Japanese supermarkets that support the daily lives of local residents are serving up a storm. With their unique features and atmospheres, these supermarkets attract customers across the country and also from abroad.

The hugely popular Himawari Ichiba in Hokuto, Yamanashi Prefecture, is one of them. On a mid-March day before Higan – the Buddhist holiday celebrating the equinox – the store’s public address system repeatedly blasted the word “ohagi” – rice balls coated with sweet bean paste.

Fines Takeda market in Imari, Japan, has gone viral with performances by employees and company leaders. The Japan News Courtesy of Fines Takeda

“They only make this ohagi for Higan, no matter how much we ask them for more,” Himawari Ichiba President Hidekazu Nawa said in a rich voice into a microphone. “They’re honestly so delicious that you’ll want to eat them all year round.” His strong voice was reminiscent of the kind you hear at fish or vegetable market auctions.

He continued his unique conversational style by telling a behind-the-scenes story about the ohagi maker.

“I told them, ‘If you sold this ohagi all year round, sales would go through the roof – that’s how good they are.’ But they told me, ‘Don’t be ridiculous. If we did that, Japanese would lose their sense of seasonality.'”

Speaking about why he began the DJ-like fast-paced announcements, Nawa said: “It doesn’t cost me a penny. I’m not a professional announcer or anything, but I think my talking strikes a chord with the customers,” he said with a smile.


Nawa also puts his gift of the gab to use when selling the store’s specialty minced meat cutlets every Saturday and Sunday afternoon. The cutlets, made with Matsusaka beef and Kagoshima pork, are popular among tourists from inside and even outside Japan.

Nawa talks to the customers through the microphone so they don’t get sick of waiting in line for their turn to buy the cutlets.

“Are you from Switzerland? No way!” he would say in an exaggerated tone, holding out the microphone to a Swiss native.

Nawa is said to have once left the store entirely to talk to a well-known former baseball player that he spotted.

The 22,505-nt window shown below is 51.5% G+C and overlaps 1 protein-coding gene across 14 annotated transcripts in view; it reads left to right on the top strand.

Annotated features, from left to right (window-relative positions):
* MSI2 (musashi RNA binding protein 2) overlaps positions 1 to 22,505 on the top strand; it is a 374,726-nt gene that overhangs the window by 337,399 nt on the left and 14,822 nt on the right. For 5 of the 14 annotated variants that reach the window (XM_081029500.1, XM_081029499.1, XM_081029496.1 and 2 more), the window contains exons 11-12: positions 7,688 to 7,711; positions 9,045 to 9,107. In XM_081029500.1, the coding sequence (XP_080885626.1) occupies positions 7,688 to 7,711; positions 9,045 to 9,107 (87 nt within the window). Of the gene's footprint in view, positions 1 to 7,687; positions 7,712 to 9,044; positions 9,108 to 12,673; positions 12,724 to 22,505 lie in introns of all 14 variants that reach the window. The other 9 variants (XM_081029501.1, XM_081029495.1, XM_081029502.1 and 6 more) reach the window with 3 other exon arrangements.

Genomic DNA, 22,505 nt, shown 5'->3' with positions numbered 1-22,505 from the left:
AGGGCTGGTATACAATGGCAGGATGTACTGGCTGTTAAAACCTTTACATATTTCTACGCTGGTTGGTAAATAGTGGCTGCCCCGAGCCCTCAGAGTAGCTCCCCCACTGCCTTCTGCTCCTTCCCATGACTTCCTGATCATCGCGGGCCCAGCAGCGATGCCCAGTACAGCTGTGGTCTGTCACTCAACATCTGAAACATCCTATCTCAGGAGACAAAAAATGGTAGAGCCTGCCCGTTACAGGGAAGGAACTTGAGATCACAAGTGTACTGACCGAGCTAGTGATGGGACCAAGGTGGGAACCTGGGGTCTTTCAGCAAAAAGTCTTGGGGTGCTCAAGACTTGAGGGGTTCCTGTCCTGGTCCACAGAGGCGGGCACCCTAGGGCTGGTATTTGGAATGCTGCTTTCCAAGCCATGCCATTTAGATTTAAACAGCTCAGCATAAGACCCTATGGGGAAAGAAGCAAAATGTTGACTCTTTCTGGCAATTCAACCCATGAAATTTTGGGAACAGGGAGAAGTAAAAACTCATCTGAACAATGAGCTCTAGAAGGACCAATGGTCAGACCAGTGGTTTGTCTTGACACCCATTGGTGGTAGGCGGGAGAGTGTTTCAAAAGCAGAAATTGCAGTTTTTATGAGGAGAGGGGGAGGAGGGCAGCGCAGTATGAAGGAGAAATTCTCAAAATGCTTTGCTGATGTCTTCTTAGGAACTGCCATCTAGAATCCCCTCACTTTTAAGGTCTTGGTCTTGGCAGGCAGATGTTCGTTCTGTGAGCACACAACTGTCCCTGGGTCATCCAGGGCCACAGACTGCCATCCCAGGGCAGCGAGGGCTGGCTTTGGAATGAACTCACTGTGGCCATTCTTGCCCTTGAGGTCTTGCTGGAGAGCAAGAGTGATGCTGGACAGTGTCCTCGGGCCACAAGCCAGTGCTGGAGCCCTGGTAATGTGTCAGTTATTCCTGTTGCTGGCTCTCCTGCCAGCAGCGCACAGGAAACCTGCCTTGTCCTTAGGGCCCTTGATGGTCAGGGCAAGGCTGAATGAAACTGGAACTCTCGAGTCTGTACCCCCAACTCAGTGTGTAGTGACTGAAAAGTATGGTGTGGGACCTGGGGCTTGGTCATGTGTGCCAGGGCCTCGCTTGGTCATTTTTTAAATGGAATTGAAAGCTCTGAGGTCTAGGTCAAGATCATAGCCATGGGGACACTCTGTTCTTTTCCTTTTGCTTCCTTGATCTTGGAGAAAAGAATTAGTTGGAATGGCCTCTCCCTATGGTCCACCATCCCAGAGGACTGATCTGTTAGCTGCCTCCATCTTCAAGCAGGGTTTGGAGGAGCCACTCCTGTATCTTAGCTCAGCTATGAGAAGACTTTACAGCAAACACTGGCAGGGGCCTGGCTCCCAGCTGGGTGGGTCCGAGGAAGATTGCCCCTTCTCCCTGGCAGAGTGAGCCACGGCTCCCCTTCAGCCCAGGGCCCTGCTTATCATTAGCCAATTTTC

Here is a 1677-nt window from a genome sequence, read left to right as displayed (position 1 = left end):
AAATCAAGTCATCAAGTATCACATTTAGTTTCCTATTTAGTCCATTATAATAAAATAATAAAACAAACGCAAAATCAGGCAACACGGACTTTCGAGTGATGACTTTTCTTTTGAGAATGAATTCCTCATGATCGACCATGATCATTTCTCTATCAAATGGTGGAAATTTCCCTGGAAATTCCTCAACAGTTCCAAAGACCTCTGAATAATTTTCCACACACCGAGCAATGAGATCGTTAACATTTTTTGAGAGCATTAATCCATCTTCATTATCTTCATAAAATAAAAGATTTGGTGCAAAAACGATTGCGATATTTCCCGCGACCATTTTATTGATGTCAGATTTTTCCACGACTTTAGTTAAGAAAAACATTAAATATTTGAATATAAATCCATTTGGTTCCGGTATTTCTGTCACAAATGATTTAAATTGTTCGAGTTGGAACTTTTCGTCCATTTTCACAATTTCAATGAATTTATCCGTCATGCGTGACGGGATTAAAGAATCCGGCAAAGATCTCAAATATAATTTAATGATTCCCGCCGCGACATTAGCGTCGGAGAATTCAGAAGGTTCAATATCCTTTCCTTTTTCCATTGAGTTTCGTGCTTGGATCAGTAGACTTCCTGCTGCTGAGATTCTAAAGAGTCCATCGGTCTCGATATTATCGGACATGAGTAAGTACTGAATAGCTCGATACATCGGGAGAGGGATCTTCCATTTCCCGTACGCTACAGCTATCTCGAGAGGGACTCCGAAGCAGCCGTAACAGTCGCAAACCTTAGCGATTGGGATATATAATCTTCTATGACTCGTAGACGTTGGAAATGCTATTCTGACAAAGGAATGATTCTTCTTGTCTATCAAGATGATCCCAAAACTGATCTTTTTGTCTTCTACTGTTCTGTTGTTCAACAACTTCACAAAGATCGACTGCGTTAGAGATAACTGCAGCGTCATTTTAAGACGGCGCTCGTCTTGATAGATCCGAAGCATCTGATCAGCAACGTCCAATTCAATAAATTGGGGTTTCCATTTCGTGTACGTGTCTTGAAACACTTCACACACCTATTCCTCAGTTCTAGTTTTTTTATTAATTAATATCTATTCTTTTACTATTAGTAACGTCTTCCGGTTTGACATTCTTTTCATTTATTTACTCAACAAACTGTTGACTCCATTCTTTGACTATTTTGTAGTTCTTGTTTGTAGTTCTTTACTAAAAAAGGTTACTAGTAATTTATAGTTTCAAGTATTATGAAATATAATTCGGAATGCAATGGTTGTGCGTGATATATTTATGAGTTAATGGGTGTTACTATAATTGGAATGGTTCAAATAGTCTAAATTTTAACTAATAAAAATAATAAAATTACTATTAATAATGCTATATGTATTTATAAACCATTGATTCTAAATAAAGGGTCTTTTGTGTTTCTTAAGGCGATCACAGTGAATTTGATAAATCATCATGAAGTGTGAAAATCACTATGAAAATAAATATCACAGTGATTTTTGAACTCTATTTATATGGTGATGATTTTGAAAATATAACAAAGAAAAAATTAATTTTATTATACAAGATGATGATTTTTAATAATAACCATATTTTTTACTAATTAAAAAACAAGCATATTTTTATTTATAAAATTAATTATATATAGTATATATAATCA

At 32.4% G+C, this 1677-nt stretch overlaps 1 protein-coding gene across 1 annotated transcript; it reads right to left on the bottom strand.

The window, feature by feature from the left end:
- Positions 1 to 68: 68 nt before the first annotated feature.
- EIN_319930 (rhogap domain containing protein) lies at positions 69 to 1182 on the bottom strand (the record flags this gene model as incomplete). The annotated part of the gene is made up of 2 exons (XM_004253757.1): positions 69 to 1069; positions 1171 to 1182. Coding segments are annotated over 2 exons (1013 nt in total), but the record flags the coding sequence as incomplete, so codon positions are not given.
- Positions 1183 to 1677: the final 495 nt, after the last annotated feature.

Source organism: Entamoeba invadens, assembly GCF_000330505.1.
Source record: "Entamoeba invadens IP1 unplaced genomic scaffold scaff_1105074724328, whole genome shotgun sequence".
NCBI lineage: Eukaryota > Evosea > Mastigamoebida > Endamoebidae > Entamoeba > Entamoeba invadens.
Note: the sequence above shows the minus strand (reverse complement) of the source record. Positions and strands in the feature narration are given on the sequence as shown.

He joined Himawari Ichiba in 2001 after being invited by the store’s founder while working at a market in Kofu. Since the store lacked a sense of vitality at the time, Nawa began by getting employees to greet customers properly. Over time, new skilled employees joined the company, while those who disagreed with his policies left, Nawa said.

For instance, a wine connoisseur with more than 20 years of experience at a winery in Yamanashi Prefecture joined the supermarket and is responsible for the selection of wines from Yamanashi and Nagano prefectures. Among the more popular wines at Himawari Ichiba is one priced at more than 10,000 yen.


Side dishes prepared by an employee who used to be a chef of Chinese cuisine are also hugely popular, and seasonal vegetables chosen by an in-store vegetable sommelier are available at the supermarket too.

The store’s buyers have been able to gather the best food products from all over Japan. “Our customers trust us,” Nawa said.

Former pastry chef Mari Koshikawa moved with her family to Yamanashi Prefecture to work at Himawari Ichiba after the COVID-19 pandemic. Now she oversees the store’s selection and purchase of sweets.

Last year, Koshikawa developed a coffee pudding with a nearby coffee roasting shop and other businesses for a national television program. The puddings are available at the supermarket beside a point-of-purchase display with her photo and introduction.

“Additive-free sweets have a shorter shelf life, and there aren’t many varieties. I’d like to develop more new products,” Koshikawa said.

Nawa puts a lot of effort into in-store announcements because he wants to meet the expectations of his employees.


“The employees are the store’s biggest draw,” he said. “They count on me, so I have to do my best.”


In-store vocal and dance performances at Fines Takeda supermarket in Imari, Saga Prefecture, have also proven popular.

A video showing company Vice President Atsushi Takeda in a green apron and sunglasses promoting fried horse mackerel and vegetable croquettes while dancing went viral on social media, attracting customers to the store from all over Japan.

Company President Satoshi Takeda also performs in the video. “Our supermarket is a place that sells ‘safe food.’ Customers will trust us more if they can see the faces of the people selling their food,” he said.

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